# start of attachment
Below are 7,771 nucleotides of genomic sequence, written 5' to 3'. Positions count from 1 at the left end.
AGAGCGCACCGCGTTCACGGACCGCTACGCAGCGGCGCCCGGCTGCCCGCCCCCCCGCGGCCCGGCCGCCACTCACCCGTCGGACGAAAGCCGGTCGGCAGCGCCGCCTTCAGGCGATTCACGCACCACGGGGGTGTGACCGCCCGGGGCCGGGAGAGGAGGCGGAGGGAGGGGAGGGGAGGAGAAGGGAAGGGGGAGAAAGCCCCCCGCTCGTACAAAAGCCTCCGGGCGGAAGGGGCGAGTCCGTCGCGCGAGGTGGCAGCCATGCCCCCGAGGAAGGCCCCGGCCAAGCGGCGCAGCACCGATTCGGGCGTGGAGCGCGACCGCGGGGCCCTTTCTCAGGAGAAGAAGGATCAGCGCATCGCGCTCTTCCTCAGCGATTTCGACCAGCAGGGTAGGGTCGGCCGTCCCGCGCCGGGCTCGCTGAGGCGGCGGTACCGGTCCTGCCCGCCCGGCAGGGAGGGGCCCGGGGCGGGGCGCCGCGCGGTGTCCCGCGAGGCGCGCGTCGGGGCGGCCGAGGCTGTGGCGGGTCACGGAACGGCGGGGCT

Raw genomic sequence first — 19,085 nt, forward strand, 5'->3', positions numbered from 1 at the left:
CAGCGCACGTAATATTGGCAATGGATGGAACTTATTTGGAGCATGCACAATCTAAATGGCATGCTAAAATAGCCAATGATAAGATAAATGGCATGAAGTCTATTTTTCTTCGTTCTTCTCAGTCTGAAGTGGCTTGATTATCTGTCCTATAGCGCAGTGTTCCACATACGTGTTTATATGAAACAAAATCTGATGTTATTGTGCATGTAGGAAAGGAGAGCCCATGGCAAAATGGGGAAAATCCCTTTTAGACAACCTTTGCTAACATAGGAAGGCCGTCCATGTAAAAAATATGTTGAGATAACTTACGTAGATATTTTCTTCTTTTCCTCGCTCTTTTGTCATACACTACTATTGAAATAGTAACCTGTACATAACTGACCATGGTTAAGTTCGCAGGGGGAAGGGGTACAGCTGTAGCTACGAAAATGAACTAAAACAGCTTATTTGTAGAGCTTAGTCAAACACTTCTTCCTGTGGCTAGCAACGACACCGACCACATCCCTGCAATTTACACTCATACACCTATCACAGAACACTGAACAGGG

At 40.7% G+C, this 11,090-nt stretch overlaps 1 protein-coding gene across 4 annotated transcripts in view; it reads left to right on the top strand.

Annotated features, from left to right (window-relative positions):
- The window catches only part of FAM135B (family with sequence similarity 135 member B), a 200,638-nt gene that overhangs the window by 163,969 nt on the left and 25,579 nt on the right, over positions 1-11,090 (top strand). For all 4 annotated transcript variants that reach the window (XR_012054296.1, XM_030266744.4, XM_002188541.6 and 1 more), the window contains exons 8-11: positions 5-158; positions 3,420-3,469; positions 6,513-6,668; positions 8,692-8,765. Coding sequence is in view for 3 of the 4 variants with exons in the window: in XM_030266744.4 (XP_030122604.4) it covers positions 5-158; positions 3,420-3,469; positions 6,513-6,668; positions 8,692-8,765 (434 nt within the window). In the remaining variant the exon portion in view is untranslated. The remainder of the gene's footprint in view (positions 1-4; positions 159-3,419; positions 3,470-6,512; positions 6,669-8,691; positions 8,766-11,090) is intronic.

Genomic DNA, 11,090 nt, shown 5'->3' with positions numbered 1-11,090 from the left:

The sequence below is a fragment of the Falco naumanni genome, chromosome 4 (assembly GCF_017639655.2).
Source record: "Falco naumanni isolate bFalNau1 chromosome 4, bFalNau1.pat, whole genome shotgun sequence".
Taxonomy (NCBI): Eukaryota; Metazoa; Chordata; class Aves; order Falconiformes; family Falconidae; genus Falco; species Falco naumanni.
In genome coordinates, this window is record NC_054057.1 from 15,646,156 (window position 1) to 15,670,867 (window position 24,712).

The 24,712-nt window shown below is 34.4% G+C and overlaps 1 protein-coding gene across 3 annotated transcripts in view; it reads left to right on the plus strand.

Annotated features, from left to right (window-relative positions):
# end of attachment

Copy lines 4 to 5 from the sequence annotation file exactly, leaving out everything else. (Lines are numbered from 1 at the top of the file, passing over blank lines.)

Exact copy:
CAGCGCACGTAATATTGGCAATGGATGGAACTTATTTGGAGCATGCACAATCTAAATGGCATGCTAAAATAGCCAATGATAAGATAAATGGCATGAAGTCTATTTTTCTTCGTTCTTCTCAGTCTGAAGTGGCTTGATTATCTGTCCTATAGCGCAGTGTTCCACATACGTGTTTATATGAAACAAAATCTGATGTTATTGTGCATGTAGGAAAGGAGAGCCCATGGCAAAATGGGGAAAATCCCTTTTAGACAACCTTTGCTAACATAGGAAGGCCGTCCATGTAAAAAATATGTTGAGATAACTTACGTAGATATTTTCTTCTTTTCCTCGCTCTTTTGTCATACACTACTATTGAAATAGTAACCTGTACATAACTGACCATGGTTAAGTTCGCAGGGGGAAGGGGTACAGCTGTAGCTACGAAAATGAACTAAAACAGCTTATTTGTAGAGCTTAGTCAAACACTTCTTCCTGTGGCTAGCAACGACACCGACCACATCCCTGCAATTTACACTCATACACCTATCACAGAACACTGAACAGGG

At 40.7% G+C, this 11,090-nt stretch overlaps 1 protein-coding gene across 4 annotated transcripts in view; it reads left to right on the top strand.